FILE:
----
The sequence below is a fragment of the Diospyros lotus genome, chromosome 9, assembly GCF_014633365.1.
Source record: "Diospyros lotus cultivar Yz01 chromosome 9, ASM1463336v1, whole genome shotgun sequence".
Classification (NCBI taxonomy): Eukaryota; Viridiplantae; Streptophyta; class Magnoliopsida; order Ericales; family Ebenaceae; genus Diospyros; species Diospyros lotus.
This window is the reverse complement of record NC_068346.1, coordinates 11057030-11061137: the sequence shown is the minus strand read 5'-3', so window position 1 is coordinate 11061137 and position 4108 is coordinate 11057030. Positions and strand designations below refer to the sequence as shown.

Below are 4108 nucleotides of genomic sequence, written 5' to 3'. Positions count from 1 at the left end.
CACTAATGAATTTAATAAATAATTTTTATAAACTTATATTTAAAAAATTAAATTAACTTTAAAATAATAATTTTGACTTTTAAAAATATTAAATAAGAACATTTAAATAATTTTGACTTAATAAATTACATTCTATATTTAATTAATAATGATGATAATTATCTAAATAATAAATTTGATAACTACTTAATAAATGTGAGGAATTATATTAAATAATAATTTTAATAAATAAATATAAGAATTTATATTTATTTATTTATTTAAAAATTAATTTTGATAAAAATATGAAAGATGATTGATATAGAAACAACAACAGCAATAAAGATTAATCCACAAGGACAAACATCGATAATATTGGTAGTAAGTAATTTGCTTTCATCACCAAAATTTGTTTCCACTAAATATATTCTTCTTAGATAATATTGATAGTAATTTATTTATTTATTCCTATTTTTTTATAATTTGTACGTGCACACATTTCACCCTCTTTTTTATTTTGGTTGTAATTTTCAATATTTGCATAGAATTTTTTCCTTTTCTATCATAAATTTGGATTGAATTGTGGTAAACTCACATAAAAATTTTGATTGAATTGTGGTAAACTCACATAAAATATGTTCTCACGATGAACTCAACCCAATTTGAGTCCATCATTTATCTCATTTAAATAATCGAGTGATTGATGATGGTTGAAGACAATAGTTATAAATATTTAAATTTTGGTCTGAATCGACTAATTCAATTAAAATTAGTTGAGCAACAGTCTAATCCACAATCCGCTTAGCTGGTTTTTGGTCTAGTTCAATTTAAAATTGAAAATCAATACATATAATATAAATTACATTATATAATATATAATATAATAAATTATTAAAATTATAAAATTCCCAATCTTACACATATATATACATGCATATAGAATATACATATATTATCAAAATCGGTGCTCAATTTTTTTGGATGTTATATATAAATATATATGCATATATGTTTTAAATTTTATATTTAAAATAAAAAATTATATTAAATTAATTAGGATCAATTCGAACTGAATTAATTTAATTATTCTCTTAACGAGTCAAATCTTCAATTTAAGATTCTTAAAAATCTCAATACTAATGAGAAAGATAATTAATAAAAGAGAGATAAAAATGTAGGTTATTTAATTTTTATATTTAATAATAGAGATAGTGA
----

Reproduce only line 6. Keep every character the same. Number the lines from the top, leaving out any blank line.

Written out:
CACTAATGAATTTAATAAATAATTTTTATAAACTTATATTTAAAAAATTAAATTAACTTTAAAATAATAATTTTGACTTTTAAAAATATTAAATAAGAACATTTAAATAATTTTGACTTAATAAATTACATTCTATATTTAATTAATAATGATGATAATTATCTAAATAATAAATTTGATAACTACTTAATAAATGTGAGGAATTATATTAAATAATAATTTTAATAAATAAATATAAGAATTTATATTTATTTATTTATTTAAAAATTAATTTTGATAAAAATATGAAAGATGATTGATATAGAAACAACAACAGCAATAAAGATTAATCCACAAGGACAAACATCGATAATATTGGTAGTAAGTAATTTGCTTTCATCACCAAAATTTGTTTCCACTAAATATATTCTTCTTAGATAATATTGATAGTAATTTATTTATTTATTCCTATTTTTTTATAATTTGTACGTGCACACATTTCACCCTCTTTTTTATTTTGGTTGTAATTTTCAATATTTGCATAGAATTTTTTCCTTTTCTATCATAAATTTGGATTGAATTGTGGTAAACTCACATAAAAATTTTGATTGAATTGTGGTAAACTCACATAAAATATGTTCTCACGATGAACTCAACCCAATTTGAGTCCATCATTTATCTCATTTAAATAATCGAGTGATTGATGATGGTTGAAGACAATAGTTATAAATATTTAAATTTTGGTCTGAATCGACTAATTCAATTAAAATTAGTTGAGCAACAGTCTAATCCACAATCCGCTTAGCTGGTTTTTGGTCTAGTTCAATTTAAAATTGAAAATCAATACATATAATATAAATTACATTATATAATATATAATATAATAAATTATTAAAATTATAAAATTCCCAATCTTACACATATATATACATGCATATAGAATATACATATATTATCAAAATCGGTGCTCAATTTTTTTGGATGTTATATATAAATATATATGCATATATGTTTTAAATTTTATATTTAAAATAAAAAATTATATTAAATTAATTAGGATCAATTCGAACTGAATTAATTTAATTATTCTCTTAACGAGTCAAATCTTCAATTTAAGATTCTTAAAAATCTCAATACTAATGAGAAAGATAATTAATAAAAGAGAGATAAAAATGTAGGTTATTTAATTTTTATATTTAATAATAGAGATAGTGA